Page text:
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1. You can remove the bulk scheduled maintenance (unmanage) in multiple ways, SolarWinds uses Windows Scheduled tasks on the backend to unmanage the devices/interfaces/applications etc ..... based on the modules you have. Check the below post when you use bulk unmanage using the scheduled utility which is on primary poller
You could either delete the .cmd or .xml or you could simply delete the scheduled task that's created for your maintenance and recreate a new one using the utility.
2. If you are unmanaging the nodes from web gui then you will have to directly make changes on the DB to Nodes table, you will have 2 fields called 'Unmanage from' & 'Unmange till' or something like that on the Nodes table have a look at it, login into primary poller and then login into DBManager get onto Nodes table, check for the details on a node that is unmanaged in SolarWinds through a select query (check those 2 specific fields) on the DB, if you want to revert the changes you made just update those 2 fields through an update query on the DB (set it to an older date than the current time).
Hope it helps.
I really think it's a lot easier to just schedule a one minute maintenance in the near future and allow it to pass. Since the DB only allows one instance of scheduled maintenance you are overriding the previously scheduled maintenance with the one minute maintenance. The report I show in the reply below will help you identify if there is any scheduled maintenance that needs to be "undone." This is especially helpful if you have scores of devices that need to be rescheduled. So, for instance, if you have set a maintenance for every node with "Chicago" in the name you can easily search for "Chicago" in the Manage Nodes interface and set that short maintenance for all of them at once.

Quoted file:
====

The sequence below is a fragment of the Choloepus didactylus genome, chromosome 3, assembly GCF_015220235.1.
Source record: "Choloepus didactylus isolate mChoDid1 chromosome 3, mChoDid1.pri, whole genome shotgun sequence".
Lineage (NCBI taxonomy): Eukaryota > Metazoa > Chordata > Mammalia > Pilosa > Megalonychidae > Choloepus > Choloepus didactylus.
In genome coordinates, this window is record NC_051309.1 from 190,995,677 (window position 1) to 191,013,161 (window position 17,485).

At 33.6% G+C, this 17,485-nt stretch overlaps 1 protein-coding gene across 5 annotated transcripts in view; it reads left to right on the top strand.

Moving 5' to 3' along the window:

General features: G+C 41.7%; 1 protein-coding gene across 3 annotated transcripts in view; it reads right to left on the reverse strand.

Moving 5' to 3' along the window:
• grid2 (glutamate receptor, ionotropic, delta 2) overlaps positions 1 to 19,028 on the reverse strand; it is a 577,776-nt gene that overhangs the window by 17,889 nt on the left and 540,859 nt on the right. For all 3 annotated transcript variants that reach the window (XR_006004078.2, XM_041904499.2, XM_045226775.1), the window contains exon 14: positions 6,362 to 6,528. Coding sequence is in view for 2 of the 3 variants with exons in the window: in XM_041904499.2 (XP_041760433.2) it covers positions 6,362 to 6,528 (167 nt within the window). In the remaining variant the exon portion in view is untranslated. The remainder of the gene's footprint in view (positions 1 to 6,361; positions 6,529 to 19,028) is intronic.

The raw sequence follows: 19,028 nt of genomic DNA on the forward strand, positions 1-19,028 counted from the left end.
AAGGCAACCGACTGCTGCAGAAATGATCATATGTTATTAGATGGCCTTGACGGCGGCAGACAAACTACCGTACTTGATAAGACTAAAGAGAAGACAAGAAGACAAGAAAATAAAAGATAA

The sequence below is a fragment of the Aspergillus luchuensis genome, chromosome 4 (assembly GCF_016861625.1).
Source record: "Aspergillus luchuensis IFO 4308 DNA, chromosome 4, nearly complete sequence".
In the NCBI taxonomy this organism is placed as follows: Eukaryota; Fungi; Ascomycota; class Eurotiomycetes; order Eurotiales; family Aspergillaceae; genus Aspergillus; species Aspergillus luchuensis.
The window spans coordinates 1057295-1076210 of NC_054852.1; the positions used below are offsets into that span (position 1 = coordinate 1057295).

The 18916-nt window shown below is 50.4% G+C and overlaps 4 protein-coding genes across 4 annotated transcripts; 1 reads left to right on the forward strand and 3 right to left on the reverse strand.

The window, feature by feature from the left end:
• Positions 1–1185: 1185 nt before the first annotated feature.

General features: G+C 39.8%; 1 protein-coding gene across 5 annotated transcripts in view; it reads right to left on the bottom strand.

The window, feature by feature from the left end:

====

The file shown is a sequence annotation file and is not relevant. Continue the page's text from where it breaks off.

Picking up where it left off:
This IS risky because an actual outage would not alert during the period in question and, in the case of unmanagement, statistics would not be collected. But by making the maintenance one minute long you should lose incredibly little data and would find out about an actual outage only 1 minute later (at most) than normal.
Food for thought.
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Point 2, I dont remember the DB tables and fields exactly, check if there is a flag for unmanage on nodes table which could be set to true or false, if that a flag field is available you could as well run an update query to change the flag back to false, this would stop the unmanage schedule from running.
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I do not use the "Schedule Unmanaged Utility" just the web interface. Here's the query / report I use to find the nodes that are scheduled. The key fields are UnManageFrom, UnManageUntil, SuppressFrom and SuppressUntil. These fields exist in two different tables; Nodes and AlertSuppression2. This will likely help people do what you are proposing.
declare @offset int
SET @offset = DateDiff(hour, GetUTCDate(), GetDate())
select DISTINCT Caption,
when UnManaged = 0 then 'no'
when UnManaged = 1 then 'yes'
dateadd(HOUR, @offset, UnManageFrom) as UnManageFrom,
dateadd(HOUR, @offset, UnManageUntil) as UnManageUntil,
dateadd(HOUR, @offset, SuppressFrom) as SuppressFrom,
dateadd(HOUR, @offset, SuppressUntil) as SuppressUntil,
nodeID as NodeID
LEFT JOIN AlertObjects o ON o.RelatedNodeId = n.NodeID
LEFT JOIN AlertSuppression2 s ON s.EntityUri = o.EntityUri
DATEADD(HOUR, @offset, UnManageUntil) > CURRENT_TIMESTAMP
DATEADD(HOUR, @offset, SuppressUntil) > CURRENT_TIMESTAMP
Of course it would be a whole lot easier to have something on the web interface that allows me to "re"manage or "un"mute scheduled maintenances.